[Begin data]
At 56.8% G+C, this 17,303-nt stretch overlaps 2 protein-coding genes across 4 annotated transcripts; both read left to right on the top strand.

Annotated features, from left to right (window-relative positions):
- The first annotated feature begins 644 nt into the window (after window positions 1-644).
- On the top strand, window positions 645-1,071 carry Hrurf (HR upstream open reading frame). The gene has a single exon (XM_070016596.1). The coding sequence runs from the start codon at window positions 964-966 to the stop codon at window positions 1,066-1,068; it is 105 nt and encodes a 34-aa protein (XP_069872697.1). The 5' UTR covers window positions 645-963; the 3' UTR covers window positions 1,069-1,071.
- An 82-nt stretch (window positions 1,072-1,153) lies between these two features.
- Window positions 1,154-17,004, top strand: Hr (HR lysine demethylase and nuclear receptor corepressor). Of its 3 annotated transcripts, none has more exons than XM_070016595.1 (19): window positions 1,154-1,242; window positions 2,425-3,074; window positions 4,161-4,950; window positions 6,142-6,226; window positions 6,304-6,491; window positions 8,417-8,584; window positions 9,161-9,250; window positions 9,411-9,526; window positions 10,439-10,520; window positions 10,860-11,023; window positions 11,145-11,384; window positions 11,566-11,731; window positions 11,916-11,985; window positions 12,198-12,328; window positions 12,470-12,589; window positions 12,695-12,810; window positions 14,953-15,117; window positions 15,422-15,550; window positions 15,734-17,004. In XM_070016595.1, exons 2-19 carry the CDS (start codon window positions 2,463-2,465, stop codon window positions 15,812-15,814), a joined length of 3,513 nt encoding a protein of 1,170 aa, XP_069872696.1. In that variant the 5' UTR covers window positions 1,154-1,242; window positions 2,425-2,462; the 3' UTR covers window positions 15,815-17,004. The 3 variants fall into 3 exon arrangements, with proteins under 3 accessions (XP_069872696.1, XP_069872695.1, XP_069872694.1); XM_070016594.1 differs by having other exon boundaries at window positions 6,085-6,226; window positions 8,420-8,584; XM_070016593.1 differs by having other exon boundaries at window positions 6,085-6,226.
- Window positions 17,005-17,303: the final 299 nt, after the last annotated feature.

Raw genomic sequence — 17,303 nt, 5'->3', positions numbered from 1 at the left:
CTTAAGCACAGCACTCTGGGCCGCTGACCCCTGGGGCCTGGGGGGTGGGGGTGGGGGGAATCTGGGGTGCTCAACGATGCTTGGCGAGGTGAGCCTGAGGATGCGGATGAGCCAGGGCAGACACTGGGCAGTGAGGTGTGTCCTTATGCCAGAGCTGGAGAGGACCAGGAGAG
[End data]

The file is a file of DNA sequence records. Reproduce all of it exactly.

At 56.8% G+C, this 17,303-nt stretch overlaps 2 protein-coding genes across 4 annotated transcripts; both read left to right on the top strand.

Annotated features, from left to right (window-relative positions):
- The first annotated feature begins 644 nt into the window (after window positions 1-644).
- On the top strand, window positions 645-1,071 carry Hrurf (HR upstream open reading frame). The gene has a single exon (XM_070016596.1). The coding sequence runs from the start codon at window positions 964-966 to the stop codon at window positions 1,066-1,068; it is 105 nt and encodes a 34-aa protein (XP_069872697.1). The 5' UTR covers window positions 645-963; the 3' UTR covers window positions 1,069-1,071.
- An 82-nt stretch (window positions 1,072-1,153) lies between these two features.
- Window positions 1,154-17,004, top strand: Hr (HR lysine demethylase and nuclear receptor corepressor). Of its 3 annotated transcripts, none has more exons than XM_070016595.1 (19): window positions 1,154-1,242; window positions 2,425-3,074; window positions 4,161-4,950; window positions 6,142-6,226; window positions 6,304-6,491; window positions 8,417-8,584; window positions 9,161-9,250; window positions 9,411-9,526; window positions 10,439-10,520; window positions 10,860-11,023; window positions 11,145-11,384; window positions 11,566-11,731; window positions 11,916-11,985; window positions 12,198-12,328; window positions 12,470-12,589; window positions 12,695-12,810; window positions 14,953-15,117; window positions 15,422-15,550; window positions 15,734-17,004. In XM_070016595.1, exons 2-19 carry the CDS (start codon window positions 2,463-2,465, stop codon window positions 15,812-15,814), a joined length of 3,513 nt encoding a protein of 1,170 aa, XP_069872696.1. In that variant the 5' UTR covers window positions 1,154-1,242; window positions 2,425-2,462; the 3' UTR covers window positions 15,815-17,004. The 3 variants fall into 3 exon arrangements, with proteins under 3 accessions (XP_069872696.1, XP_069872695.1, XP_069872694.1); XM_070016594.1 differs by having other exon boundaries at window positions 6,085-6,226; window positions 8,420-8,584; XM_070016593.1 differs by having other exon boundaries at window positions 6,085-6,226.
- Window positions 17,005-17,303: the final 299 nt, after the last annotated feature.

Raw genomic sequence — 17,303 nt, 5'->3', positions numbered from 1 at the left:
CTTAAGCACAGCACTCTGGGCCGCTGACCCCTGGGGCCTGGGGGGTGGGGGTGGGGGGAATCTGGGGTGCTCAACGATGCTTGGCGAGGTGAGCCTGAGGATGCGGATGAGCCAGGGCAGACACTGGGCAGTGAGGTGTGTCCTTATGCCAGAGCTGGAGAGGACCAGGAGAG